Phishing is a very widespread form of fraud and the preferred entryway for cybercriminals. It invades our inboxes, shows up in our text messages and spreads confusion among even the most cautious among us. This article is intended to answer your questions about how phishing works, how to protect yourself and how to spot fraudulent messages so that you do not get caught.
Phishing is a kind of fraud used by cybercriminals to access their victims' computers, steal confidential information, extract money and more. Among their most common techniques are pretending to be an established organization, whether a financial institution, an ecommerce platform, an administration, a mail service or any entity likely to have private data.
In addition to pretending to be large organizations, phishing more generally involves manipulating victims and abusing their trust. Malevolent individuals may also write to you in the name of a friend, colleague, partner, supplier or an unknown individual.
In 95% of identified cases, phishing attempts were perpetrated by email – the remainder took place on websites, via text message or even by telephone. Most people targeted receive a message that very closely resembles a real one and are invited to open an attachment, go to a redirect page or click on a link, which obviously are all fraudulent.
Phishers are skilled at luring in Internet users. From the logo to the signature, malicious emails imitate virtually all the features of the brands, services or contacts with whom we regularly exchange messages. Some of these messages are even more deceptive because their content is very contextualized: they refer to a specific subscription, our income taxes in March or ordering items during the Holidays.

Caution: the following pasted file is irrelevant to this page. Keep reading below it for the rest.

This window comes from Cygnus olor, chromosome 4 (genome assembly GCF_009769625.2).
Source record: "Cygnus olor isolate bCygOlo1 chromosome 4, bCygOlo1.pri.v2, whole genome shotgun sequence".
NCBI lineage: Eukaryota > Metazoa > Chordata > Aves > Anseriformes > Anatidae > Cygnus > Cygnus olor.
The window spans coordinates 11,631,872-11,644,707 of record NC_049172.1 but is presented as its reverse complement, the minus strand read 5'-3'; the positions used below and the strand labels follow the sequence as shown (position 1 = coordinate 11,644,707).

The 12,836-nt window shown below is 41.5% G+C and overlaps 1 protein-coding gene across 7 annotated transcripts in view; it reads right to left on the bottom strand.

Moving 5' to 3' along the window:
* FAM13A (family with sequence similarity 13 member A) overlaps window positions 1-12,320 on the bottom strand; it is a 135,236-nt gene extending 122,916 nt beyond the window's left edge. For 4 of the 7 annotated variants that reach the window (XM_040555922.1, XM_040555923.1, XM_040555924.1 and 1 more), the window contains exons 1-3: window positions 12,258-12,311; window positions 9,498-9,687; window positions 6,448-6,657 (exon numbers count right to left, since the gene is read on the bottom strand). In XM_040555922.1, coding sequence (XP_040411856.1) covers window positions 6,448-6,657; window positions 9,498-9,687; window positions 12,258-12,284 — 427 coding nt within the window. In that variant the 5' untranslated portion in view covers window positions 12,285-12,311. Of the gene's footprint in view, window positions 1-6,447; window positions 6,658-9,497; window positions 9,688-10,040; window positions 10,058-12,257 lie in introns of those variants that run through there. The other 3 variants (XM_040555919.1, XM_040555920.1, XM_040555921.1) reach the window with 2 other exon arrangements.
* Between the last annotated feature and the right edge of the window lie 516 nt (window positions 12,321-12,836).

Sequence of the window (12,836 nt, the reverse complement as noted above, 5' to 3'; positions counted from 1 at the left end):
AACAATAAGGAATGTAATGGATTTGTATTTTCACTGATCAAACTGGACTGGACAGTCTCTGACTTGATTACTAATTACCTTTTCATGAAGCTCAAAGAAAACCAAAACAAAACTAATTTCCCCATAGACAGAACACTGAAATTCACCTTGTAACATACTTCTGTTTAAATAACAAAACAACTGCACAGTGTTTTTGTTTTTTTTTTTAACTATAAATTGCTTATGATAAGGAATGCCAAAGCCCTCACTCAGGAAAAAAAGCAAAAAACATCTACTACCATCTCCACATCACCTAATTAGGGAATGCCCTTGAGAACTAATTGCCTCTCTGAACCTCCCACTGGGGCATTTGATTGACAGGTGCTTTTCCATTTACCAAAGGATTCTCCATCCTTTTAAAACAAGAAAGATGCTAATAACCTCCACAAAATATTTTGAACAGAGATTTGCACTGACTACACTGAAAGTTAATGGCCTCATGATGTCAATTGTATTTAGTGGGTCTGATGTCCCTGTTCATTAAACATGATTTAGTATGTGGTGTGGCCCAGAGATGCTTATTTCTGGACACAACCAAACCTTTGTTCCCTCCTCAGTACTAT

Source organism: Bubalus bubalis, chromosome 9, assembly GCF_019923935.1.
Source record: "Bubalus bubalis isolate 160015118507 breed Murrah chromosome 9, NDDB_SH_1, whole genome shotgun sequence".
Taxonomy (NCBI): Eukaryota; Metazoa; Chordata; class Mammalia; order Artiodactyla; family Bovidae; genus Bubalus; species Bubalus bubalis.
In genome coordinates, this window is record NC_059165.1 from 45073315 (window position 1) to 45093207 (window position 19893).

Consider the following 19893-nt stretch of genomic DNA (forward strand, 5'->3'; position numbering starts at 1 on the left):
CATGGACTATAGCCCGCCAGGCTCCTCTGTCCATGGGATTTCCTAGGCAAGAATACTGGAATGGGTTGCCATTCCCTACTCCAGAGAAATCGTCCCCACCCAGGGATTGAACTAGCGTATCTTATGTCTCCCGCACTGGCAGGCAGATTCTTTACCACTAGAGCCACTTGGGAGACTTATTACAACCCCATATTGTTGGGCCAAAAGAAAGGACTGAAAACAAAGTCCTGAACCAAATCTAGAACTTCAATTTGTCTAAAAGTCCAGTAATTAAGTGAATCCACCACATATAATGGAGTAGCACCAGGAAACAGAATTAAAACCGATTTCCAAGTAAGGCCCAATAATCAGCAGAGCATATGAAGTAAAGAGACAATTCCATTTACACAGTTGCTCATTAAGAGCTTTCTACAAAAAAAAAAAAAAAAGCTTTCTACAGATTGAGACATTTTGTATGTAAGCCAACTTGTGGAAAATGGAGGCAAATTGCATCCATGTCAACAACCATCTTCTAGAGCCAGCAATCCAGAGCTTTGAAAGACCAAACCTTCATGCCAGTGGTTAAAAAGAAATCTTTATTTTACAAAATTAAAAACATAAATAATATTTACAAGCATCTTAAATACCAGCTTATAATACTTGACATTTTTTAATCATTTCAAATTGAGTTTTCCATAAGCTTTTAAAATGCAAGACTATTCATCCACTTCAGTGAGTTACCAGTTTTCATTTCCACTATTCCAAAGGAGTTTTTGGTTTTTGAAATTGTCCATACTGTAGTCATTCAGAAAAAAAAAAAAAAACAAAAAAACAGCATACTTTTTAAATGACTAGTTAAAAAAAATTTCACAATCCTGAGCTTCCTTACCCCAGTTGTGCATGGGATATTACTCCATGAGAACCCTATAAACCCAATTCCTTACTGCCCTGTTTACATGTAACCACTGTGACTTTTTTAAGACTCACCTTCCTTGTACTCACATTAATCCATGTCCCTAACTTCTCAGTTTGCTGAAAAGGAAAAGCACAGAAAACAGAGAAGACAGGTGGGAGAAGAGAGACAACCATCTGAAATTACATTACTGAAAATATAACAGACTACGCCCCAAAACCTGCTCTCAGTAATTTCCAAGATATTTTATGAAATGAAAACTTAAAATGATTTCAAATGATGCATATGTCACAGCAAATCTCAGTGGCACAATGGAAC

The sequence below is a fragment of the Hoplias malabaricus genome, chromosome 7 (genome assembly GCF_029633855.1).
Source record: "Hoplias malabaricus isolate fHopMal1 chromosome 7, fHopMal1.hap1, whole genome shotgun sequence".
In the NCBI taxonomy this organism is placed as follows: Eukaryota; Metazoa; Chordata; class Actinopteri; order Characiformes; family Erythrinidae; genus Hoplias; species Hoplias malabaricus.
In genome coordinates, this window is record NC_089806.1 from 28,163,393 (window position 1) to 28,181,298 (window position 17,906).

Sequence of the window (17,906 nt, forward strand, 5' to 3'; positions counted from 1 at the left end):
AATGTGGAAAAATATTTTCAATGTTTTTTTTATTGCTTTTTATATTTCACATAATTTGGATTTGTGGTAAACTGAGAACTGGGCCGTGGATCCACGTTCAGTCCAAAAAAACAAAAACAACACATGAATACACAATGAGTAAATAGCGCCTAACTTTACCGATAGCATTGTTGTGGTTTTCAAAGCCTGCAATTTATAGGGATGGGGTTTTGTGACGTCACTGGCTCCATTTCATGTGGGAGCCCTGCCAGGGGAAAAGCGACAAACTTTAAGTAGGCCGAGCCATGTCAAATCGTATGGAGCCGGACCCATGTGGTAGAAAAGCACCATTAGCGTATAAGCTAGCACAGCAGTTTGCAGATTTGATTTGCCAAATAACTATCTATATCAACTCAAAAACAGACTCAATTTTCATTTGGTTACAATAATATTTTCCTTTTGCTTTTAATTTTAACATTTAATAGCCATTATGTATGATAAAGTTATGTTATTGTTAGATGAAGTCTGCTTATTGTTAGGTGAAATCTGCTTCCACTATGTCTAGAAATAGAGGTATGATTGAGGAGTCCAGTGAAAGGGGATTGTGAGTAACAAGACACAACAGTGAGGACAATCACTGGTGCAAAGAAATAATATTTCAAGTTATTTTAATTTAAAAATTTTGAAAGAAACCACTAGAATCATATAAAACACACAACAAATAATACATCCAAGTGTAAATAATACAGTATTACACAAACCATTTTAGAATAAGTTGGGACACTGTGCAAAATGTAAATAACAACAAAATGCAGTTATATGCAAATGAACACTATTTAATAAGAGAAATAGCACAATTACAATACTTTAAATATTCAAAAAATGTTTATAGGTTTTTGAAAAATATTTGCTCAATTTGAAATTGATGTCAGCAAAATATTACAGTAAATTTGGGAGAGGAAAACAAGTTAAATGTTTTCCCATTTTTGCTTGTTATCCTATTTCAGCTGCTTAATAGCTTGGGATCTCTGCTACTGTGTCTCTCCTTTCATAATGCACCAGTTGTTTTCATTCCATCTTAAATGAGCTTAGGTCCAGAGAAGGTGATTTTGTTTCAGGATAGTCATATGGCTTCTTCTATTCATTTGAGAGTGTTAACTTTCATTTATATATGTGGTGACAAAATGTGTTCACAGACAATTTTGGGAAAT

Messages may even be written with impeccable spelling and grammar. The presence of spelling errors, which previously could make you suspicious, is no longer always a reliable indicator.
When you click on a fraudulent link, you are redirected to a page that, for example, looks like the interface of your bank, and prompts you to enter codes or card numbers, claiming that a verification or update is required. This is called data theft.
When you click on a fraudulent file, malware can install itself on your computer without anything necessarily appearing on the screen, leaving the user unaware. Victims are exposed to various risks, including:
Through a lack of attention, vulnerability or lack of knowledge of these practices, anyone can be tricked, and there is no need to be ashamed. Even after you've fallen into the trap, phishing is difficult to detect.
What should you do if you suspect your data have been stolen?
What should you do if you are the victim of a ransom attempt?
The main advice to follow given a suspicious message is: be skeptical, stop and think. When a message intrigues us, you can feel compelled to click to find out more, and in your rush, forget to be wary. However, knowing when to be skeptical is an indispensable "survival" skill for going online. Although phishing emails are more and more carefully crafted, most of the time, there's something suspicious about them.